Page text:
We have our own style of governance. It is the people that make a community. Different people expand the family size and the community expands. Remo, from history, was traditionally made up of 33 federated towns. Today, they are more than that. The evolution of new towns has expanded the 33 to almost 45. Each of them has their own governance structure. There is an Oba, a judiciary system and our method of putting in place law and order. That is what we call the traditional governance. They all have their economies and their technologies for a productive life based on agriculture.
But what colonialism did for us was to hamper the development of our own traditional governance to enhance who we are. There is need for a search for going back to look for where we came from for the improvement of our original concept of governance. We already had a democracy even in the traditional style of governance of our people. We stopped our expansion of our thinking process; we became confused because we stopped growing in our creative worldview. This is what traditional governance must revisit and re-energise and then be able to improve through education and service with whatever civilisation that the Western thinking has brought to us to be creative. What we can call a union of civilisations, an improvement of our civilisation for the well-being of the people for a productive living in harmony and peace.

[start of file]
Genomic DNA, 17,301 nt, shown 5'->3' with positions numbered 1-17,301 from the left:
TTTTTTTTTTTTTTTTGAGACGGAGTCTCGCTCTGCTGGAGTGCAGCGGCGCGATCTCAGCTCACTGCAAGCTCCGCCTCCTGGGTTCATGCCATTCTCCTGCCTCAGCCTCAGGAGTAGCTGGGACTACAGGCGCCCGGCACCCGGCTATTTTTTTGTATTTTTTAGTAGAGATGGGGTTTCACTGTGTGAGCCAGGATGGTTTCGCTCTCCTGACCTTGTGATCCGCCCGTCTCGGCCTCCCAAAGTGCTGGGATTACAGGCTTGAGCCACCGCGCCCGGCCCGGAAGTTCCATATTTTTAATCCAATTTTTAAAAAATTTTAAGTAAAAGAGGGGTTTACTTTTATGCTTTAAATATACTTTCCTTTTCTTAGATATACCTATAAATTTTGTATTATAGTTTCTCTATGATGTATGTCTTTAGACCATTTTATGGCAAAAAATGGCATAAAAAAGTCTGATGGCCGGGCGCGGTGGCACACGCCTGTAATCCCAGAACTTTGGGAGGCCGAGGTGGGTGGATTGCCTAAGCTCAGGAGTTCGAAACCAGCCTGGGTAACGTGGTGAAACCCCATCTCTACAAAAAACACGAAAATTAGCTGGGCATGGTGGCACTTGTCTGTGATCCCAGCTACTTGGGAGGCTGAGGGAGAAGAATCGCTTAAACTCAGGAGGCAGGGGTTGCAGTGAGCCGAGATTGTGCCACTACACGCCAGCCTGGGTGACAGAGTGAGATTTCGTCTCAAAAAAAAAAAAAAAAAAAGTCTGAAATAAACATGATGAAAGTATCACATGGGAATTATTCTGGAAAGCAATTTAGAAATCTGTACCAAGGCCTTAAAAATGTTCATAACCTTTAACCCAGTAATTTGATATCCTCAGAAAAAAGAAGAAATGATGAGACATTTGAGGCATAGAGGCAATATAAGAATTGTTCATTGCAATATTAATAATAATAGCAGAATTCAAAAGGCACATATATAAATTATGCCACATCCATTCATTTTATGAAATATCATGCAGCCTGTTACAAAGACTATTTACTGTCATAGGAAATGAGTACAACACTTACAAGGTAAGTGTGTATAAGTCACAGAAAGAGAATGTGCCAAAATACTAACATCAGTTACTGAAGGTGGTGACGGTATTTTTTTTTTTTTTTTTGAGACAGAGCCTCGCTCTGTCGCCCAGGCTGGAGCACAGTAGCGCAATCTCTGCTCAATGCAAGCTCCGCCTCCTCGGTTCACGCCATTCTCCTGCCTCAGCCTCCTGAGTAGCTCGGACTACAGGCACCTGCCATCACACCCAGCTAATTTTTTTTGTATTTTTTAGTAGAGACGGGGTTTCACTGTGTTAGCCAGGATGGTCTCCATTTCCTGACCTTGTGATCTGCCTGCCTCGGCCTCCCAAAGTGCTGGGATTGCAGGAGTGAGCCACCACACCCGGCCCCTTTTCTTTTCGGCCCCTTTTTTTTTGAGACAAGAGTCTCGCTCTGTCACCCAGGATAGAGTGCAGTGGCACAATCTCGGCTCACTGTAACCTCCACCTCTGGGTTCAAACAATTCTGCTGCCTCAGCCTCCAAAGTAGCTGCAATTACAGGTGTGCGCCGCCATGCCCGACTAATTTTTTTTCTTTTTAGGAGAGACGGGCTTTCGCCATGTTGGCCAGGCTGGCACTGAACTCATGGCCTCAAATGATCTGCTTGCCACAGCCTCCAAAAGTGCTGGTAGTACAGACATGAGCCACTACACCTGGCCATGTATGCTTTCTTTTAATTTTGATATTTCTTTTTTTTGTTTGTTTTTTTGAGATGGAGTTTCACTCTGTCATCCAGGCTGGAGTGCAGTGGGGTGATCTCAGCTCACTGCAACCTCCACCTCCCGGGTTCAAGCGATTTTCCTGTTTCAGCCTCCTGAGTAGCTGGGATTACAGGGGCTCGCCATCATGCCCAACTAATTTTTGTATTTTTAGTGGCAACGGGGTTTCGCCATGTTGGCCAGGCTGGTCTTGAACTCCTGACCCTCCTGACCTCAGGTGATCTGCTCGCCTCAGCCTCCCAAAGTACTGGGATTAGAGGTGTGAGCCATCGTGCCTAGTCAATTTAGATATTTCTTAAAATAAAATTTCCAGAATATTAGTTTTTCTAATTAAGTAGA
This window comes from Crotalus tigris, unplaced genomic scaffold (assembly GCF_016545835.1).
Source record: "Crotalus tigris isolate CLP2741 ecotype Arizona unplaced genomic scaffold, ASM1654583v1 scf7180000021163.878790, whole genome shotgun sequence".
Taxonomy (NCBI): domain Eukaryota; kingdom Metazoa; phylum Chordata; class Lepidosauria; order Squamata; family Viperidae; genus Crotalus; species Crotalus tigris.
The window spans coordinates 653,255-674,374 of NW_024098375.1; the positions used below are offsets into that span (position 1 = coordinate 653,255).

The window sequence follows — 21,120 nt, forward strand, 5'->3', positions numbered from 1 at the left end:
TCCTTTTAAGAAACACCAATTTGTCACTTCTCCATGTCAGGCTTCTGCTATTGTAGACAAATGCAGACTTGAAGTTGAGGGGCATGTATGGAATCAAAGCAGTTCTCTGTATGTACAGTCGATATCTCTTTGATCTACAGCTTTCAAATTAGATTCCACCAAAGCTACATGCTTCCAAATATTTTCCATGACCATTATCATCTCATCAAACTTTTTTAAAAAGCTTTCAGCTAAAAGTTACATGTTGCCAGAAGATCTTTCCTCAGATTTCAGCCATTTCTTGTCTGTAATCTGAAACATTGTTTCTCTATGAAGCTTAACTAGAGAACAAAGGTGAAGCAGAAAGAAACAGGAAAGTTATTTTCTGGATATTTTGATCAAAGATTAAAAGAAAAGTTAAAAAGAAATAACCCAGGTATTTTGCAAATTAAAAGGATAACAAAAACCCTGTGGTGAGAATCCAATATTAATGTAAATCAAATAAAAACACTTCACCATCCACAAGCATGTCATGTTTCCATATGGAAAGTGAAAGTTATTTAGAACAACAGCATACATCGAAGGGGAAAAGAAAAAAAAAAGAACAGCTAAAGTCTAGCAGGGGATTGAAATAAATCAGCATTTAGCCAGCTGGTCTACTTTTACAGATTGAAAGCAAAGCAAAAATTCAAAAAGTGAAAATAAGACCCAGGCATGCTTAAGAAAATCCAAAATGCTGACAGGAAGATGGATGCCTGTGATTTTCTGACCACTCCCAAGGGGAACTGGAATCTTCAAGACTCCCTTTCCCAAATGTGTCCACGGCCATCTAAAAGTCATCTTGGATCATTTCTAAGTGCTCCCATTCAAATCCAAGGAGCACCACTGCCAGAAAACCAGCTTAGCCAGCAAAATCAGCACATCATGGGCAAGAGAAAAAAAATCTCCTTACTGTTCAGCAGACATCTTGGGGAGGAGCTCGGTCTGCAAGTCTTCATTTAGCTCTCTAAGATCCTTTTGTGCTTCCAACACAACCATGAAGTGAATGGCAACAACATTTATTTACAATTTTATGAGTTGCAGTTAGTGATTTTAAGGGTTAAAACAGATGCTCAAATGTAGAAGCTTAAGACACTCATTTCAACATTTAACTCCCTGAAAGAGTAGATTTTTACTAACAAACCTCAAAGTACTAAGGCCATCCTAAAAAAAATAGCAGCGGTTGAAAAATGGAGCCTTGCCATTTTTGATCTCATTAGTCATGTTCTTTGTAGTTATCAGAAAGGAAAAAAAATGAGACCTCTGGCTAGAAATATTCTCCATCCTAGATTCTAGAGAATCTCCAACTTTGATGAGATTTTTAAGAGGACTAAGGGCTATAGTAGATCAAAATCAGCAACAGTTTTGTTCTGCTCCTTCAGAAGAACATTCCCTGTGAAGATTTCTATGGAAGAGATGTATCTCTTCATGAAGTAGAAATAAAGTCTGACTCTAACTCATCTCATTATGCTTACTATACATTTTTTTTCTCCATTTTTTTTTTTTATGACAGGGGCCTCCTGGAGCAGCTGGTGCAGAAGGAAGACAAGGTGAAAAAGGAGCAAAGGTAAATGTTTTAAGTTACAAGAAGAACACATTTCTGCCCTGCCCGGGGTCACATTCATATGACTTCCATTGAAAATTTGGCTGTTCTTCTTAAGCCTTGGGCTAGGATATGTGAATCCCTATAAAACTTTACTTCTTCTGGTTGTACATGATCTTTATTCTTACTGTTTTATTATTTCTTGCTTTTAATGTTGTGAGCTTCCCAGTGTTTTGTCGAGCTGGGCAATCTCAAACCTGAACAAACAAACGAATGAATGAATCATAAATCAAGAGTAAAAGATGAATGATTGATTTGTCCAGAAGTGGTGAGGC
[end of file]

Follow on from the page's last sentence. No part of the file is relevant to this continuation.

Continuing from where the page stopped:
How effective are the efforts put in place to get back what got lost?